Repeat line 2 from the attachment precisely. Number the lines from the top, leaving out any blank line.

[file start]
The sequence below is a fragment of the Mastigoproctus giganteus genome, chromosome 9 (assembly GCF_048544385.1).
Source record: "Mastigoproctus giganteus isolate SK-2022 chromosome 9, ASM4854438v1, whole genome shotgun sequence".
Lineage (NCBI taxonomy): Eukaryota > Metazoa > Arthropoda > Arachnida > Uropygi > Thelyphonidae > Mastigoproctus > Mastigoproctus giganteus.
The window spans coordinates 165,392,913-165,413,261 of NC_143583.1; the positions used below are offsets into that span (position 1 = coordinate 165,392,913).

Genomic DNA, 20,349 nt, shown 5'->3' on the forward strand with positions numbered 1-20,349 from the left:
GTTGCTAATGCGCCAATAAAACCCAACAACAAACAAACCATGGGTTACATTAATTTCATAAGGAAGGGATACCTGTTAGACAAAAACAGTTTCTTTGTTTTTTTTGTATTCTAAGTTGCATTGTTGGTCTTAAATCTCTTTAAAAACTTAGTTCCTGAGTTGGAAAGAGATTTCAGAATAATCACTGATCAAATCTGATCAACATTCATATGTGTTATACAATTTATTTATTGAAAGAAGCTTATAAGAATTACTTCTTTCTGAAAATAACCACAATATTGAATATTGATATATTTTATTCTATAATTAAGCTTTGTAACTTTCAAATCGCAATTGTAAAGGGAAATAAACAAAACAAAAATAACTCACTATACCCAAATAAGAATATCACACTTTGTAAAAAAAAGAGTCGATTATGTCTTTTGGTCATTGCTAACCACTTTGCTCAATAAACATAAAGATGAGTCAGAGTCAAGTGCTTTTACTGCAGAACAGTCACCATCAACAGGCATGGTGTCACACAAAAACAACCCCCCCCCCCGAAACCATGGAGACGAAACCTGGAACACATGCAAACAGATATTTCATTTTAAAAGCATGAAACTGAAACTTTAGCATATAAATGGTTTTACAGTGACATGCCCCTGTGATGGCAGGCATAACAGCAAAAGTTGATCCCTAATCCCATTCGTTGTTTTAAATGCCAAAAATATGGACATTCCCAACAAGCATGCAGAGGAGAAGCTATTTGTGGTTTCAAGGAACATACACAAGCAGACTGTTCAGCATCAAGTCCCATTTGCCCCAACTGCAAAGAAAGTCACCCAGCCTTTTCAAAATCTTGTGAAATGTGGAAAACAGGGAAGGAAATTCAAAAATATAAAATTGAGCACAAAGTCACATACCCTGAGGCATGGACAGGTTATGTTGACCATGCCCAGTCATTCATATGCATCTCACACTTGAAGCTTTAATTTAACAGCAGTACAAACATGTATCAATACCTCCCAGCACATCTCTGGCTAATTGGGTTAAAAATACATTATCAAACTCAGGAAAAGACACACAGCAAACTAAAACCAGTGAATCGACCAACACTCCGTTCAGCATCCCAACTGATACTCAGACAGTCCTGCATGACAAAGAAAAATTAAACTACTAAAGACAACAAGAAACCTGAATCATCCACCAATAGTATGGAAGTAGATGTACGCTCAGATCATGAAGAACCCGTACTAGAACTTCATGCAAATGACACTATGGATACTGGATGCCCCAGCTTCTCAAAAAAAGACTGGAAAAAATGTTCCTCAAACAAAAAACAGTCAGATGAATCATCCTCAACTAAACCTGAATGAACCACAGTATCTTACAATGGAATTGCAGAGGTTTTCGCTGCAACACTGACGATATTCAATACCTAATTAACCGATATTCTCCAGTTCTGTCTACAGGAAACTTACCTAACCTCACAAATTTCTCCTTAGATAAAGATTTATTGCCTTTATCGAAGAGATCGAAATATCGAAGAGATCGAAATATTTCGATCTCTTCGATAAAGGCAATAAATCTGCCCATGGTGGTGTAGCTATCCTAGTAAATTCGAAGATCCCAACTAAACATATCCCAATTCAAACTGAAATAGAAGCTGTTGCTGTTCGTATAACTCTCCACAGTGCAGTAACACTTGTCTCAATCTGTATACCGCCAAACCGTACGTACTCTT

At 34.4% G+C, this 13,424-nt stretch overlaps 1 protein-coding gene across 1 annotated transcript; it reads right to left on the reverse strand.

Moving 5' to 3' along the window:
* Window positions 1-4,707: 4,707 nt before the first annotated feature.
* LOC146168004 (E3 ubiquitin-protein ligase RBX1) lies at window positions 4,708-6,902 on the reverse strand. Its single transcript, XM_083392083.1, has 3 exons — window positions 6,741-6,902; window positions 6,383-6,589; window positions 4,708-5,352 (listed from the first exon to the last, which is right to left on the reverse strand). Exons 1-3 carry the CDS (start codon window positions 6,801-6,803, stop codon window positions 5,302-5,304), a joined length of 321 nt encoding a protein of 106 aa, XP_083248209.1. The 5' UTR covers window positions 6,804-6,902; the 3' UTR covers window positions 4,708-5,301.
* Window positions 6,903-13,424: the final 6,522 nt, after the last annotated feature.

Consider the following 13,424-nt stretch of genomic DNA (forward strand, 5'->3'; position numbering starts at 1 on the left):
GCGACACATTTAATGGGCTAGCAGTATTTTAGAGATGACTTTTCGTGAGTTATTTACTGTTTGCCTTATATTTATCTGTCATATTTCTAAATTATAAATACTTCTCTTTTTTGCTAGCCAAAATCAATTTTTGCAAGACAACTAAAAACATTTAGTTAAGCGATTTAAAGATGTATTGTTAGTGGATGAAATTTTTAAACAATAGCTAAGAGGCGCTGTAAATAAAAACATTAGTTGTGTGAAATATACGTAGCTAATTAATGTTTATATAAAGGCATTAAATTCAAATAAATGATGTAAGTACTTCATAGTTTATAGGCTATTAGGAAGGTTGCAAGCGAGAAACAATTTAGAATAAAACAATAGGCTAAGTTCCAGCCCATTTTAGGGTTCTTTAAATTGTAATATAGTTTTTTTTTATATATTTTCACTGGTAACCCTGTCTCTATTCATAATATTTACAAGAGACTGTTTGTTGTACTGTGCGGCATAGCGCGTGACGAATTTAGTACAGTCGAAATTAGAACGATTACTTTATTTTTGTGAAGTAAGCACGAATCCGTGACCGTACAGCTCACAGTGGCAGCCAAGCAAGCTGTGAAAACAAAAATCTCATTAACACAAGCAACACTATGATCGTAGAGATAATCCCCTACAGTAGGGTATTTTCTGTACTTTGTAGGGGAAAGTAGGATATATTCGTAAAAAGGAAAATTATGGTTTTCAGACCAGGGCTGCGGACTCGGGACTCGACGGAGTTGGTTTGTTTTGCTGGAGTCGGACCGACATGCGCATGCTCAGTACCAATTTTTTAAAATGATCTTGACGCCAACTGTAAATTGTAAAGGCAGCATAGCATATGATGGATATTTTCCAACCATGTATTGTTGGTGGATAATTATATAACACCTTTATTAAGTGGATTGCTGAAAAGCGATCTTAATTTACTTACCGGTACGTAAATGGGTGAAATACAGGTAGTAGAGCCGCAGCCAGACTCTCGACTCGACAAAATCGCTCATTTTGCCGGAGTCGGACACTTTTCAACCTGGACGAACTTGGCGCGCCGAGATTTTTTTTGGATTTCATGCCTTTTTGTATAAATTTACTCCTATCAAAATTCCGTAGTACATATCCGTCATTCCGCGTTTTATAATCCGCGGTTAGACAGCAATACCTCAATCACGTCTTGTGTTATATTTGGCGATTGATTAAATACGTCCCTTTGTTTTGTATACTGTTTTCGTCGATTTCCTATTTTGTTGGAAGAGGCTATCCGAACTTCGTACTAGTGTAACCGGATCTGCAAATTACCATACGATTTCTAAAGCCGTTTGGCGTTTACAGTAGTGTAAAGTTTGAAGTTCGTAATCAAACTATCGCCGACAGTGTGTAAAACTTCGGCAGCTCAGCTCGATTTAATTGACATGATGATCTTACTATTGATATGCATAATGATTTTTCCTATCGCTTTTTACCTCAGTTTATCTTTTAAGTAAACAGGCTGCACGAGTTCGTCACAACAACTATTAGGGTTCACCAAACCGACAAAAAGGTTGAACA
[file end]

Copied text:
Source record: "Mastigoproctus giganteus isolate SK-2022 chromosome 9, ASM4854438v1, whole genome shotgun sequence".